Focused on the Human Condition

Raouf Jacob, School of Undergraduate Studies, 2017

Raouf Jacob is a human rights activist and the Executive Director at WCF studios/films.  Jacob "films to make people care" about human rights violations and the human condition around the globe. He is originally from war-torn Sierra Leone, West Africa. His family fled Sierra Leone at the climax of the barbaric civil war in 1999 and immigrated to Boston, MA in January of 2000.  Jacob is now a documentarian and has written, produced and directed documentaries, spotlighting social and political injustice. His films include, “Cry, America,” which explored the tragic wake of Hurricane Katrina in 2005 and America’s war in Iraq.

The filmmaker also created the “In a Blind World” series, which explored Nazi Dictator Adolf Hitler’s “Final Solution of the Jewish Problem,” the Rwandan Genocide of 1994, the current ongoing genocide in Sudan’s western region of Darfur, the persecution of the Baha’i community in Iran and the reign of former warlord Pablo Escobar in The Republic of Colombia. “Sierra Leone: A Culture of Silence” is the filmmaker’s most recent multiple award winning documentary feature film. Jacob has collaborated and continues to work with Non Governmental Organizations around the world in hopes of raising awareness about human rights violations near and far.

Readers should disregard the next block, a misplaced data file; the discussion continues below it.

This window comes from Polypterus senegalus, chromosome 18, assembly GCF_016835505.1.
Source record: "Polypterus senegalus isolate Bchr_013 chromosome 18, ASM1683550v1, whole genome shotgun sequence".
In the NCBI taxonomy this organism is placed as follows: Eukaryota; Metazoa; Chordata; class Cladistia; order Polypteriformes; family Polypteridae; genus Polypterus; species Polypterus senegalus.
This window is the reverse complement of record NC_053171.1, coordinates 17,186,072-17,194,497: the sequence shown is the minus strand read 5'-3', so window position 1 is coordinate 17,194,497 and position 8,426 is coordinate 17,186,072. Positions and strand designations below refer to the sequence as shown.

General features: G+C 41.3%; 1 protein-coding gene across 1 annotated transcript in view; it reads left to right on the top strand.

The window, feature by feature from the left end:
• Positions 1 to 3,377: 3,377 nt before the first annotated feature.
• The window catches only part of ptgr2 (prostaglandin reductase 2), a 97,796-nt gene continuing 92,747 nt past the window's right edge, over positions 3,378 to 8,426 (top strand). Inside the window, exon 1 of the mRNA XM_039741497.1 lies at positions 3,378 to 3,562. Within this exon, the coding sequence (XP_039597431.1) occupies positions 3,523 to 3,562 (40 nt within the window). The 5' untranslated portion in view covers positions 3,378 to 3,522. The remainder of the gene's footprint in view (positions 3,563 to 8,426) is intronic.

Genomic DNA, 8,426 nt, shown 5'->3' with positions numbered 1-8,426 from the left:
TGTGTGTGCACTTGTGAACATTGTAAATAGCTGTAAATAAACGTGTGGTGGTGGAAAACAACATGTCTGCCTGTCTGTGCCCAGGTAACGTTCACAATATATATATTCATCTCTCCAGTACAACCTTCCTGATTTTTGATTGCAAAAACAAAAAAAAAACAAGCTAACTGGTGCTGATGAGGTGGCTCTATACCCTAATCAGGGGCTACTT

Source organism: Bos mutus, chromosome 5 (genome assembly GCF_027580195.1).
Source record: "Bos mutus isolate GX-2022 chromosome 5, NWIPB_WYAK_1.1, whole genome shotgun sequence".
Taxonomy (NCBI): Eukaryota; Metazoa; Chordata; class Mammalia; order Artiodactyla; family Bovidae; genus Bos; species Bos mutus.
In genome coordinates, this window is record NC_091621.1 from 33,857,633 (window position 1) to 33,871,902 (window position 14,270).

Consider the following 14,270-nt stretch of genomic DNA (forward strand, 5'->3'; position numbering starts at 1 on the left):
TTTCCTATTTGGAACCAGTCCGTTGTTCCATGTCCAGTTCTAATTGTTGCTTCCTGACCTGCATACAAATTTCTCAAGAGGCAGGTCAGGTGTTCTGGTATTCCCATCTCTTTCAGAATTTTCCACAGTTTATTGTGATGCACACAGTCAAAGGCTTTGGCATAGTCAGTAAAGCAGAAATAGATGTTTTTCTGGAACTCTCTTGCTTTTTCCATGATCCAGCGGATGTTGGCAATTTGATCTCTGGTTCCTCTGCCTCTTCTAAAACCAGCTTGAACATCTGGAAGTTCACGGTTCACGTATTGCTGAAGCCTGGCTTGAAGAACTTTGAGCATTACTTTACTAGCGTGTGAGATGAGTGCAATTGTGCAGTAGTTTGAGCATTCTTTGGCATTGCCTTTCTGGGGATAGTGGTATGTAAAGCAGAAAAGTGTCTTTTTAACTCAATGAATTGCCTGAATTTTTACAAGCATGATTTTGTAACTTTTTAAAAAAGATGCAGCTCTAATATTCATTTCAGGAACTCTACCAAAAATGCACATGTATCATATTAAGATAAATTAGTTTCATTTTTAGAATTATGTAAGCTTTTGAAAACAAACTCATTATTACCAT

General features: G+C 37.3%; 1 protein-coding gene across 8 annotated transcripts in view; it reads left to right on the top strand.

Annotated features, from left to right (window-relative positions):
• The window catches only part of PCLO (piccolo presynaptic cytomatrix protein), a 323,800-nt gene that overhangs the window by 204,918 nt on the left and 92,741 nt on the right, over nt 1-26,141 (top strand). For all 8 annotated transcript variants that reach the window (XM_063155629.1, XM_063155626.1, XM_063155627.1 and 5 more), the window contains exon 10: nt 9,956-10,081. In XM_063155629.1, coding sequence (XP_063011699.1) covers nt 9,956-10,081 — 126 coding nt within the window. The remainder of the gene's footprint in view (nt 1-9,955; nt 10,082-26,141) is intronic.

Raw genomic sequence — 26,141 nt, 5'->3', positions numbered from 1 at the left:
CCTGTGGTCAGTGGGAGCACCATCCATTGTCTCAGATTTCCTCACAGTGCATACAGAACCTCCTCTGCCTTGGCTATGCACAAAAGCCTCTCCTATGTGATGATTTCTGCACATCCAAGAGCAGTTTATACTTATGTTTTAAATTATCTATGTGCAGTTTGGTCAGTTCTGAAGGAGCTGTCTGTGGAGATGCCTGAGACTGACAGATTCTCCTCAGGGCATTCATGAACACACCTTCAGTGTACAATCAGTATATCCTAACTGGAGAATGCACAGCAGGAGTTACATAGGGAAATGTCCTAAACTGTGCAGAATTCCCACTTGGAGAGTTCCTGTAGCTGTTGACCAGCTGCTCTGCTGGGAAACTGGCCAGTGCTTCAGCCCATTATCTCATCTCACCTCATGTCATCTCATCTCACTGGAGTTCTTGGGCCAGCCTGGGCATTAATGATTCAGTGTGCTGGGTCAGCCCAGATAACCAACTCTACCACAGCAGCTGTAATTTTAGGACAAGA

His company also presents the Global Cinema Film Festival, which provides a showcase for filmmakers from around the world who are spotlighting stories and issues that deserve global attention. The Film Festival runs March 9-12, 2017.

In 2014, after realizing he had “a void in his professional being,” Jacob enrolled in Cambridge College. “I needed to get a bachelor’s because it was one of the things in my box that was still unchecked. As someone with a production company, I wanted to acquire a good foundation in business and build on it.” He found that the flexibility of Cambridge College allowed him to transfer his college credits and “test out” of several courses, a process where students receive class credit if they demonstrate their capability through examinations in various subjects. These steps have enabled him to complete his management studies in one year. “My professors were encouraging and extremely helpful guides. They strengthened my ability to be a better business person. It was a beneficial process,” says Jacob.

“I found three teachers particularly inspiring. For example, Lucilia Valerio of the writing department was a very helpful mentor when I researched and wrote my capstone project. She was ‘the green light’ who really wants to see her students succeed, the kind and responsive teacher that every student is looking for.” According to Jacob, Alexa Jackson, who conducts the Diversity in the Workplace class, has one of the greatest challenges at Cambridge College—teaching a course that can spark many levels of controversy and tension. “I was most impressed with her skill to diffuse confrontational moments and raise our consciousness about respecting each other and embracing each other’s unique qualities.” Jacob says his statistics professor Mark Rotondo was a flexible, understanding teacher with “the special ability to spotlight students who dare to make a difference.” “He inspired me to dig deeper into statistical analysis of the film industry and was instrumental in helping me compose a very strategic business plan. I am speaking to you today because of Mark Rotondo.” Jacob has one more class this fall to complete his bachelors in management studies. Later this year he will apply to become a U.S. citizen. “It’s been quite a journey from a world so far away, in terms of culture, tradition, and ethical framework,” Jacob says, “but I embrace this world for the freedom and opportunity it has provided me.